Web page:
Within two days of the ‘fatwa,’ masked assailants murdered two prominent Ahmadis in the Sindh province. Both were heads of their local Ahmadiyya Community chapters. The first, Dr. Abdul Mannan Siddiqi, age 46 years, was an American citizen, a physician who was trained in cardiology in Philadelphia. He returned to his land of birth in Mirpurkas, Sindh when his father called him back with the express purpose of serving the poor and needy of the area. To this end, he operated a hospital in Mirpurkas as well as free clinics in remote areas of Tharparker. As a physician who has served in similar regions, I cannot but fathom the loss of service to humanity with Dr. Siddiqi’s murder. Ironically, he was shot while finishing medical rounds at his hospital. The second Ahmadi victim, Mr. Sate Muhammad Yusuf, age 70 years, was local Community head of Nawabshah, Sindh. His assailants targeted an elderly man who could hardly ascend a flight of stairs. Both murders occurred shortly after the ‘fatwa’ of death to Ahmadis issued by the Mullahs on ‘Aalim Online.’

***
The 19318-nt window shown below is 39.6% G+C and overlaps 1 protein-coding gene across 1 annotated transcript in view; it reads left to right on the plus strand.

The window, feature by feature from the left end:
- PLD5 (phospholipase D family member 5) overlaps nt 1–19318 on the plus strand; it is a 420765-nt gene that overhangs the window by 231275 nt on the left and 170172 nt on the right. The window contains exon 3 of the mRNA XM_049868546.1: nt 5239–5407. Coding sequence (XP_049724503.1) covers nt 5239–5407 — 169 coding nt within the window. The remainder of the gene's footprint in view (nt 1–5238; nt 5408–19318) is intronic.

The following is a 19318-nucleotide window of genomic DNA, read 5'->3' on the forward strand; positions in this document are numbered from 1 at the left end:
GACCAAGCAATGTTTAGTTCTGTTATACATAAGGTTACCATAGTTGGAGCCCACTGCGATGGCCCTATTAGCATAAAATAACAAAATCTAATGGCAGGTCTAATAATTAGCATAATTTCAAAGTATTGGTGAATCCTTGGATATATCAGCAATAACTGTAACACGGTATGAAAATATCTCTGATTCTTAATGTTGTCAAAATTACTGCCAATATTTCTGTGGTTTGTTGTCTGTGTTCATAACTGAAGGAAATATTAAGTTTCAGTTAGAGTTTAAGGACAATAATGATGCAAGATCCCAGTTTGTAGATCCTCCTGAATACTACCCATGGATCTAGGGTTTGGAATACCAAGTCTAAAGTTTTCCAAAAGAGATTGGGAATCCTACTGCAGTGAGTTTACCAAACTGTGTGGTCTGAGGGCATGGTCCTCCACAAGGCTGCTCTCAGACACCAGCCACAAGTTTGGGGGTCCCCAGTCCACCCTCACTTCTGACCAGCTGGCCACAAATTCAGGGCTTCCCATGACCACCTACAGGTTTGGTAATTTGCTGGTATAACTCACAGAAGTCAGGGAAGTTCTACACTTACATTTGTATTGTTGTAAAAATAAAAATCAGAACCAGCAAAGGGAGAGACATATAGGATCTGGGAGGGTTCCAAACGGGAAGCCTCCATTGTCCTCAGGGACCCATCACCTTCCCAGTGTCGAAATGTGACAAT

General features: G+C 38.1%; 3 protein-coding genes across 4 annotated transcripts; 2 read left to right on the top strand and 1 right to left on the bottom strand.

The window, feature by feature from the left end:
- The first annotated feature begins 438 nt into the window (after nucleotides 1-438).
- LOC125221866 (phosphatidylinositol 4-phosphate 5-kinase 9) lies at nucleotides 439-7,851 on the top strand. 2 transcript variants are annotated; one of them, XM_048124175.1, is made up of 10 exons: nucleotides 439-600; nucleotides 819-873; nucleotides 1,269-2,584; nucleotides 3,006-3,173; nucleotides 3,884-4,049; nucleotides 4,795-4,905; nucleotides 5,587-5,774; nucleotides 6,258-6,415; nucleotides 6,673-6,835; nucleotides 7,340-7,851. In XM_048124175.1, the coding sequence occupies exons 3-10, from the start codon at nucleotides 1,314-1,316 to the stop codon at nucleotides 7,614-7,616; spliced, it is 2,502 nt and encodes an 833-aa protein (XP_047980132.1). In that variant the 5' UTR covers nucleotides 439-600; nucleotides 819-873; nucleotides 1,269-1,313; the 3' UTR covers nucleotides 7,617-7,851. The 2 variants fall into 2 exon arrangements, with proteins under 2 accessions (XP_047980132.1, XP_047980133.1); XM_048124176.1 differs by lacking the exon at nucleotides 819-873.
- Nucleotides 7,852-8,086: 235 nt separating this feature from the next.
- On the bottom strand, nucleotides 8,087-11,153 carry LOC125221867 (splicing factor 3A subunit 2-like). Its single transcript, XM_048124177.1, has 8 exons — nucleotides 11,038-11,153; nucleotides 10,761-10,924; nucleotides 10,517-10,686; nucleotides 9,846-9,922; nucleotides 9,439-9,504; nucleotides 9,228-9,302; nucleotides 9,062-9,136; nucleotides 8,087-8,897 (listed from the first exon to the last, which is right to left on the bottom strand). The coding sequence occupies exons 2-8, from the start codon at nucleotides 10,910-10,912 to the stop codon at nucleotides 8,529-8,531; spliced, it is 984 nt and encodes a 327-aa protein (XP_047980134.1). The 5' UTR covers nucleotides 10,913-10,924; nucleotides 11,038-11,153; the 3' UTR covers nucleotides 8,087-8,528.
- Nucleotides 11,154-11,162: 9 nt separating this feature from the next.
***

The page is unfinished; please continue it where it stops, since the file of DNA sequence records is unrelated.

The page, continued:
So what are the issues here? First, GeoTV was irresponsible in airing an incitement to violence. Even if the assailants had not expeditiously carried out the Mullah’s order, as they did, the urging of viewers to kill is a basic breach of ethical principles and, frankly, the laws of most countries. In the wake of the murders, this point has been highlighted by several agencies including the International Federation of Journalists and Asia Human Rights Commission. But second, and perhaps most disturbing about the state of affairs in Pakistan, is that while the world mourned lost lives from 9/11, GeoTV’s ‘Aalim Online’ aired its special program in celebration of the 34th anniversary of the Pakistani government’s constitutional amendment declaring Ahmadis to be ‘non-Muslims.’ Notably, host Dr. Hussain is a former Pakistani Minister for Religious Affairs.